The John Yoo memos are being released, and not surprisingly there outrage on the left at the expansive view of Presidential power. Wrong place to look.
George Bush often proclaimed his pride in being a wartime leader, and in this role he was, well, not good. On his watch, we lost three thousand people, acres of lower Manhattan, and part of our own defense headquarters to nineteen men armed with boxcutters. We then went to war with a completely prostrate country and managed to screw it up so badly that the head of the terrorist group that attacked us escaped, his deputy escaped, and even more amazingly the head of government escaped after our military sighted him but could not decide what to do.
We then invaded an entirely different country for bogus reasons, went in with too few people and insufficient armor, got stuck there, and are still looking for a path to leave even though we hanged their leader and couldn’t find any weapons of mass destruction. This invasion caused us to forget about our first invasion – the one involving the country that harbored and sent the guys who attacked us – and the guys we didn’t catch the first time are now making a comeback. In the meantime, they have had time and space to destabilize a neighboring country that actually does have weapons of mass destruction. Heckuva job, Bushie…
This record of failure, however, is not what people want to talk about. They seem more focused on legal findings such as:
The use of the military envisioned in the Yoo-Delahunty reply appears to transcend by far the stationing of troops to keep watch at streets and airports, a familiar sight in the wake of the Sept. 11 attacks. The memorandum discussed the use of military forces to carry out “raids on terrorist cells” and even seize property.
Mr. Yoo and Mr. Delahunty said that in addition, the Posse Comitatus Act, which generally bars the military from domestic law enforcement operations, would pose no obstacle to the use of troops in a domestic fight against terrorism suspects. They reasoned that the troops would be acting in a national security function, not as law enforcers.
However surprising to see written down, we should actually be happy that some arm of the Bush Administration was thinking ahead.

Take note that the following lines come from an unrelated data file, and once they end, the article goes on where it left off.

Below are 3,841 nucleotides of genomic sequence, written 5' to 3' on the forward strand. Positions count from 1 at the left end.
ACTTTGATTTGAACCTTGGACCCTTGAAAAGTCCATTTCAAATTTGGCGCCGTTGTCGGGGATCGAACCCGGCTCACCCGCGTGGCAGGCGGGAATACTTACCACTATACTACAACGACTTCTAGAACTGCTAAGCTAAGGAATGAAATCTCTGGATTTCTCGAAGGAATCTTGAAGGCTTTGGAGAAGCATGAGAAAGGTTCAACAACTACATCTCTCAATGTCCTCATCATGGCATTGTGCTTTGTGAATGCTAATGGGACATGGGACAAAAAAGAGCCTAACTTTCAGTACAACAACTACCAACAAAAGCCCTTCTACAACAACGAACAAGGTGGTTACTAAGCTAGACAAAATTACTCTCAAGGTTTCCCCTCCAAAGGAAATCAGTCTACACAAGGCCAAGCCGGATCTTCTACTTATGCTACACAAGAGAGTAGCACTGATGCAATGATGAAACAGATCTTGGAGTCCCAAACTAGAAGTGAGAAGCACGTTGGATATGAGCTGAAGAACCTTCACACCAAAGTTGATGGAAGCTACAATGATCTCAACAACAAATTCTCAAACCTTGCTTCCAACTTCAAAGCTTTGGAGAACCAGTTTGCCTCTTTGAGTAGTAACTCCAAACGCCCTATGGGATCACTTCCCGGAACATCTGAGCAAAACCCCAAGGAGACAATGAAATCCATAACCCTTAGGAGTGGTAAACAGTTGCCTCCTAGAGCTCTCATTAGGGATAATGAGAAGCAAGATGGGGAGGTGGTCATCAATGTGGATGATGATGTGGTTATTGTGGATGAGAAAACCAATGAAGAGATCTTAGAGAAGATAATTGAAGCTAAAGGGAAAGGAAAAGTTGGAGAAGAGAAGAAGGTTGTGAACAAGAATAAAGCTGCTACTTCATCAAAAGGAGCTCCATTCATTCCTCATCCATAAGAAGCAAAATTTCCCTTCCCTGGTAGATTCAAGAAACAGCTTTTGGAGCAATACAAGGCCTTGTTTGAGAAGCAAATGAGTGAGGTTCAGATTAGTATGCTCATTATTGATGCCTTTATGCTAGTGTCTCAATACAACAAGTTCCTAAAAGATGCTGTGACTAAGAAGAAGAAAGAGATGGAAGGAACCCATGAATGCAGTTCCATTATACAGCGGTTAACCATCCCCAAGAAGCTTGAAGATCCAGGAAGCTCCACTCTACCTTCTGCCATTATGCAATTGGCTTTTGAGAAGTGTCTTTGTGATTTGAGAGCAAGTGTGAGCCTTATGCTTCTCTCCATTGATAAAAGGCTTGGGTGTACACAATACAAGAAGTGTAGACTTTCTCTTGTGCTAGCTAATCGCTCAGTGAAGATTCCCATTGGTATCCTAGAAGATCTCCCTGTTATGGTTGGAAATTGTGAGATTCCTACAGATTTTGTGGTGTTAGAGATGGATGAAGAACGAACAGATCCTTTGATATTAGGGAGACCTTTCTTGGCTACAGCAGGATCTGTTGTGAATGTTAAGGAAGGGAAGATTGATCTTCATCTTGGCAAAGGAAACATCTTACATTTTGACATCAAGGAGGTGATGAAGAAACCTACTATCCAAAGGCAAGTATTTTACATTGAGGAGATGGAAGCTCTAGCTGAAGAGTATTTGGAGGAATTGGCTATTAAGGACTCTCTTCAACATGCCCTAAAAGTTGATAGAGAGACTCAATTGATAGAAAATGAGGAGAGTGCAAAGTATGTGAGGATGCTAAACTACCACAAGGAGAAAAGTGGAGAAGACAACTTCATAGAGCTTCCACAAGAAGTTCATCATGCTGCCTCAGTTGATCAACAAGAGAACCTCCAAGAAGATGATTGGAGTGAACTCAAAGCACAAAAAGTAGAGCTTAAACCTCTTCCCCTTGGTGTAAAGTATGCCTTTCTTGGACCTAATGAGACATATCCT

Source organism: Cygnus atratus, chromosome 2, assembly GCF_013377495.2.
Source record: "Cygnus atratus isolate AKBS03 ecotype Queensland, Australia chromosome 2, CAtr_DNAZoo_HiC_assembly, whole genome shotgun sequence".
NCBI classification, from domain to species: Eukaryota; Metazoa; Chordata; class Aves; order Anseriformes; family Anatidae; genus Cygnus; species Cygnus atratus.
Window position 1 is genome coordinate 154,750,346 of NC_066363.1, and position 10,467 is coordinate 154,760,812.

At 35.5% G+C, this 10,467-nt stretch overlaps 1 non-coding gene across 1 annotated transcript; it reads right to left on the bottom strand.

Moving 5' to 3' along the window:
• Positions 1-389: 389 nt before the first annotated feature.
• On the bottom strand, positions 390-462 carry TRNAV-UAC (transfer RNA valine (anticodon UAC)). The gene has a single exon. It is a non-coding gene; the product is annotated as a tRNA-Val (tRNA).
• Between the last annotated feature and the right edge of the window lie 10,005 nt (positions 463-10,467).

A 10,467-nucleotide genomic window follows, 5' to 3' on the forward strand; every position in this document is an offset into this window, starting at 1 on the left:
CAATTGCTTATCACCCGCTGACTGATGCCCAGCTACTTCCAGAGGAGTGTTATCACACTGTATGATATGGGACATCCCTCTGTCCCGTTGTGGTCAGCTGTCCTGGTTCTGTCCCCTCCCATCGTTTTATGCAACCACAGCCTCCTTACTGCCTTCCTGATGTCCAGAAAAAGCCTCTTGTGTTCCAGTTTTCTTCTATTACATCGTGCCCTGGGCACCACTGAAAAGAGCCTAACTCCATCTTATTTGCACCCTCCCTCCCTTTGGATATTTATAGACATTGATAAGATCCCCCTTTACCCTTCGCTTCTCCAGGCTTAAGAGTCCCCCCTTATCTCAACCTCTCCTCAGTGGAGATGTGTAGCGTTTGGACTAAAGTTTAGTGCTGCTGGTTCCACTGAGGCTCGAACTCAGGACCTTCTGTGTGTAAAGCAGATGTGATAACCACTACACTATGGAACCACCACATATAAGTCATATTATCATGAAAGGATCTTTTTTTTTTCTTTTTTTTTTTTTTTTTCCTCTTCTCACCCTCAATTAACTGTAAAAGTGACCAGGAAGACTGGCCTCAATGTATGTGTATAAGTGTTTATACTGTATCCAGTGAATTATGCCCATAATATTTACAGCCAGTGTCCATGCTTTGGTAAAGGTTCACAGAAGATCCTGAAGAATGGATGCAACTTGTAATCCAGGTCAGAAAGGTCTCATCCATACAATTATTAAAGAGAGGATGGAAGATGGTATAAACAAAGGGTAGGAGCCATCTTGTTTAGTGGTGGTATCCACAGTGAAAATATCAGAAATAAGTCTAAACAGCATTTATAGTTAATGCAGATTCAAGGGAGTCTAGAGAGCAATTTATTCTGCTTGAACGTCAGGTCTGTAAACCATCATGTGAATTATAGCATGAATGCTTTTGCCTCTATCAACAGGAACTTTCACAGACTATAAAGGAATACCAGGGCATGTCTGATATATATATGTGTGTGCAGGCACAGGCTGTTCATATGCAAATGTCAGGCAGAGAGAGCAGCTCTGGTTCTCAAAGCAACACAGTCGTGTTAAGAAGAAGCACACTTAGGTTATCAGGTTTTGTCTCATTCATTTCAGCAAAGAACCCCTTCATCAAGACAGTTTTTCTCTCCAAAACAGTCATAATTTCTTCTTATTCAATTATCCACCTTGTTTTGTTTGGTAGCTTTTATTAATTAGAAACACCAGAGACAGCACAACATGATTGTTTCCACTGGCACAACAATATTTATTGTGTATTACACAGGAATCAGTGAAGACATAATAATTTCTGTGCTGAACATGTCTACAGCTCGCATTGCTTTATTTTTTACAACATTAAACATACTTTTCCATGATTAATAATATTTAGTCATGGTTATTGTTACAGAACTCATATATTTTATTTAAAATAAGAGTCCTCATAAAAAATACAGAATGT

Why would we not use our military to fight terrorists if they entered the US? One of the the arguments against Guantanamo is that prisoners of war should be treated as such (never mind that irregular forces fighting out of uniform are partisans and can be executed). If Canada and the US were involved in a war (happened once already) and the Canadian army rolled quite politely through North Dakota, would we not fight back with tanks because we happened to be on US soil? Isn’t that all the more reason to hit back with whatever tools we have at our disposal?
If I were being held hostage, I would rather the Delta Force come get me than a few weekend warriors in the local SWAT team, who may or may not once have spent a few days being trained by people who may or may not actually have served in some branch of the military. Certainly if some act of terror were underway, or if some terrorists were on the loose and it took military assets to track them, I would rather the government achieved its goals than worried about who was deputized by whom.
Bear in mind, the current president’s hero is Abraham Lincoln. Before the sixteenth president passed into legend, he was the guy who had Union forces invade Baltimore – which, for the record, had never seceded from the Union – and sent the mayor and police commissioner to prison for the duration of the war for no crime. Indeed, he was the guy who went to war with the south, a set of states that made the logical argument that having preexisted the union and reserved to themselves all rights not expressly granted the union, surely that had the right to withdraw from it at will; far from listening to the argument or even considering some form of adjudication, he might well have tried to arrest the Chief Justice.
There is a monument to Lincoln today not for the strength of Lincoln’s legal justifications but because of his moral standing and his results. It was wrong to hold a people in bondage; Lincoln stopped it. Keeping the Confederate states kept America a massive nation and helped usher in the American century; Lincoln caused this. If there is an option on the table that will prevent terror, take it.
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